Chileans interviewed over the past monh attribute the changes, and hopes for the future, largely to international and domestic pressure as well as new civilian government minister, such as Foreign Minister Hernan Cubillos, who believe that the government must slowly restore liberty in preparation for an eventual return to civilian rule.
Following recent international labor union federation threats of a boycott of Chilean exports, the government has given local unions -- traditional sources of political influence and power here -- expanded rights. Unions will be able to meet without prior clearance, the government has said, and a dues checkoff system will be implemented.
Later this year, the government has promised a new labor code that will allow strikes, under certain limited conditions, for the first time since the coup.
Pinochet has been forced to reduce represssion, some opponents say, because of pressures like the threatened boycott and the refusal of many countries to sell arms to Chile during its tense border dispute with Argentina last year.
Others say that civilians such as Cubillos realized that foreign investment in Chile has lagged because of the country's abysmal human rights image. Cubillos has argued, to some extent successfully, according to several sources, that Chile's image would not improve until there were real and sustained changes within the country.
Some cite what they call Chile's basic democratic character and a realization within the military, on whome Pinochet depends for support, that a liberalization was necessary to preserve the basic outlines of the authoritarian government and avoid massive unrest.
According to this view, Chileans were prepared to accept extraordinary measures following the chaos that existed toward the end of Allende's government but were unwilling to accept the same restrictions on their liberty once the "threat" of communism had clearly subsided.
Boeninger and other democratic leaders here feel that the government deliberately has allowed critical publications and groups such as the Committee of 24, now preparing an alternative constitution to the one Pinochet is having written, to operate as long as they do not reach average, working-class Chileans. But even in the working-class neighborhoods that ring Santiago, Catholic priests who live among the poor say that the situation is better than it was.
The Rev. Tom Connally, an American priest working and living in the parish of San Luis de Huerchuraba, said that he had reason to believe that police informers regularly attended his Sunday masses until not long ago. When they did, he said, he felt inhibited from going beyond what the bishops said about human rights or economic conditions in the country.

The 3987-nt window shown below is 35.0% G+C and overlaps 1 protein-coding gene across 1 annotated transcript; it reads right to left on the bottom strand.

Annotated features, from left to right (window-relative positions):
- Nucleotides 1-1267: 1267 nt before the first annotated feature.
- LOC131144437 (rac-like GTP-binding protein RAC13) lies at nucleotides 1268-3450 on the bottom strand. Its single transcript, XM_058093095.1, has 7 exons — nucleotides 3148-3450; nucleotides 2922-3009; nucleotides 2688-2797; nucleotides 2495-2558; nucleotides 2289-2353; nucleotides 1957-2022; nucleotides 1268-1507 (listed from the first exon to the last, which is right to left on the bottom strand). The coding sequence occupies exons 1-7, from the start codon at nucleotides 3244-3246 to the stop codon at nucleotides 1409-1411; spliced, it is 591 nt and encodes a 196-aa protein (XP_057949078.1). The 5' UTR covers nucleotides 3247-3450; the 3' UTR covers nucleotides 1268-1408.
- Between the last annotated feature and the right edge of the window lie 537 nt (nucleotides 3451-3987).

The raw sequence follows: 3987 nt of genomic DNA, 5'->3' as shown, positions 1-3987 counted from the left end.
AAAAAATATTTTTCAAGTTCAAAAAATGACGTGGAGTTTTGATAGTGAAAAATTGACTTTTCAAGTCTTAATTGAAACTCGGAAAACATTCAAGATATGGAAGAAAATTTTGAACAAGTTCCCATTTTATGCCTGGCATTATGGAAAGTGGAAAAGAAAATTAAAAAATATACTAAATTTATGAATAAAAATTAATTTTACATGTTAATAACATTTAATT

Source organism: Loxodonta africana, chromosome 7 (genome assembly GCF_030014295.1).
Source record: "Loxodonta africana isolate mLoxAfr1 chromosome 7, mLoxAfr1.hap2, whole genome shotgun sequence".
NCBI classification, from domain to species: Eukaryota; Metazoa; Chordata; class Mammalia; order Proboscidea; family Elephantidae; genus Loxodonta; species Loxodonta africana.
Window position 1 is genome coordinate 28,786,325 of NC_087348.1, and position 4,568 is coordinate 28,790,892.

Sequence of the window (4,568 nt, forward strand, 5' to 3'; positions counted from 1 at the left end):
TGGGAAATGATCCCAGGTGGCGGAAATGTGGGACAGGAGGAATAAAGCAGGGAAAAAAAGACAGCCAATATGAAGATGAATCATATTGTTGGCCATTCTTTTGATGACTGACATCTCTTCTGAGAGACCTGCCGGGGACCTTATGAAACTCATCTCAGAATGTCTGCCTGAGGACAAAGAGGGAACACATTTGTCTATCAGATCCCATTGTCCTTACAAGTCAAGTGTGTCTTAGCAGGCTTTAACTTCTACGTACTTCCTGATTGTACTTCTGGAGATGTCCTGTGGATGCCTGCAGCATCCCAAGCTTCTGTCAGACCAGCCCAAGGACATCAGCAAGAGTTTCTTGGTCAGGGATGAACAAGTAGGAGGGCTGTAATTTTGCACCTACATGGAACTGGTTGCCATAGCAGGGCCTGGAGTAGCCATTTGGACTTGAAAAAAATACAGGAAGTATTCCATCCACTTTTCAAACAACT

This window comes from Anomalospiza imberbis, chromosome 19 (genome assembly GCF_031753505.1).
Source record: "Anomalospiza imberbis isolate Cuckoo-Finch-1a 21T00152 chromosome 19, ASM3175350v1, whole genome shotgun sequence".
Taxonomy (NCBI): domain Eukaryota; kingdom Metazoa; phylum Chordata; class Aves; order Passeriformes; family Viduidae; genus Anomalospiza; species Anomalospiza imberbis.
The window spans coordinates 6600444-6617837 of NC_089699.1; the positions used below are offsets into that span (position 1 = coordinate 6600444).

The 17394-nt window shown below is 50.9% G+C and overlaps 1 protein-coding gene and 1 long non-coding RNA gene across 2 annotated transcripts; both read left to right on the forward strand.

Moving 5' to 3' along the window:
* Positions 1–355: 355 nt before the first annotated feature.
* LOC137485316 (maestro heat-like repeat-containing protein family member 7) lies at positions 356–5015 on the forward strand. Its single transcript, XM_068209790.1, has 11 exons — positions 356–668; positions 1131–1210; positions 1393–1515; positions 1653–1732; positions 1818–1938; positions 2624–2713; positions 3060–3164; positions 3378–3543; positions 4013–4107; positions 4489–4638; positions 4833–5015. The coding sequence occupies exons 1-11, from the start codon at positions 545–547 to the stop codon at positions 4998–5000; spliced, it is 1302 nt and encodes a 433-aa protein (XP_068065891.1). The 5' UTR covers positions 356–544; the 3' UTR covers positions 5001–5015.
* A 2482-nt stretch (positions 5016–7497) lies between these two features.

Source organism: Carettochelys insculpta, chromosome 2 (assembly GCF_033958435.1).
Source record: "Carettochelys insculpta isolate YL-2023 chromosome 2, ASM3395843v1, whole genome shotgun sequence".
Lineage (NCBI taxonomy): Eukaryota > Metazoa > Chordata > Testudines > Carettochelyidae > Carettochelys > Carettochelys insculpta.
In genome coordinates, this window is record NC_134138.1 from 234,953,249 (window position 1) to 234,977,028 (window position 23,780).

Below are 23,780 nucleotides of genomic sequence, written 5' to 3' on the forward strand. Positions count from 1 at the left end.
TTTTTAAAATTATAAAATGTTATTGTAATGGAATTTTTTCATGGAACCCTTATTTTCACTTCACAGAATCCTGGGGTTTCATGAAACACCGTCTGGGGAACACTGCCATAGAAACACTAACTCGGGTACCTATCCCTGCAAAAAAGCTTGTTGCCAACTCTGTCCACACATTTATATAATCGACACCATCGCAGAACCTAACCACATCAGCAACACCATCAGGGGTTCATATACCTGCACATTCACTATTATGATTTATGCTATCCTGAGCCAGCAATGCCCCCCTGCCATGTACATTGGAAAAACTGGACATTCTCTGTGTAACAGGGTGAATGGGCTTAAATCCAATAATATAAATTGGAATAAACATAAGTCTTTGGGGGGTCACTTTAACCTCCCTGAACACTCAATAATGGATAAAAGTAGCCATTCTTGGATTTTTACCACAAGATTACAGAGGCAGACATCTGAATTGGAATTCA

"Now we feel we can say pretty much what we want." Father Connally said,
Pinochet's supporters say that the president recognizes that he will not live forever and sees his mission as providing the basis for a return to civilian rule within some sort of democratic framework. His decision, to ease up, they maintain, was based on an improving economy and a belief that the military government still has substantial support.
Whatever the case, Pinochet over the past year has installed a group of young and dynamic civilian ministers, such as Cubillos at foreign affairs, Jose Pinera at the Labor Ministry, Miguel Kast at the Planning Ministry, and Gonzal Vial at the Ministry of Education, who are far more responsive to democratic values than were their predecessors.
It is not that Pinochet's civilian Cabinet menbers are necessarily closet democrats trying to he said. It is simply that they are young -- Pinera and Kast are 30 years old -- and, if not politically ambitious, are at least aware that they will have to live in society, outside the bearracks, when the military government ends.
When that will be and under what circumstances is the issue at the fore-front of Chilean political life. The constitution Pinochet is having drawn up -- and which he has said he will ask the country's citizens to approve by plebiscite -- would provide for a transition period that would maintain his power until 1985 or 1986.
Opponents argue that another seven years of dictatorship would be intolerable even if the worst of the repression has ended.
Boeninger believes that any attempt to force a new constitution by downgrading the role of the parties and the unions, as Pinochet's constitution would do, is doomed to failure. But for Pinochet to abandon his constitution, which is nearly finished, would "invoke the possibility that the government would have to bargain with its opponents," Boeninger said, "which it is not yet prepared to do. I perceive the situation at present as one of open spaces in which the government still believes it can keep control."
"Let's say that, as in a game of chess, there is no longer just one player. There is more than one player, that's certainly so," Boeninger said, adding that he could not predict how the current debate over the future will be resolved "because that's speculation. But the changes that have occurred are facts."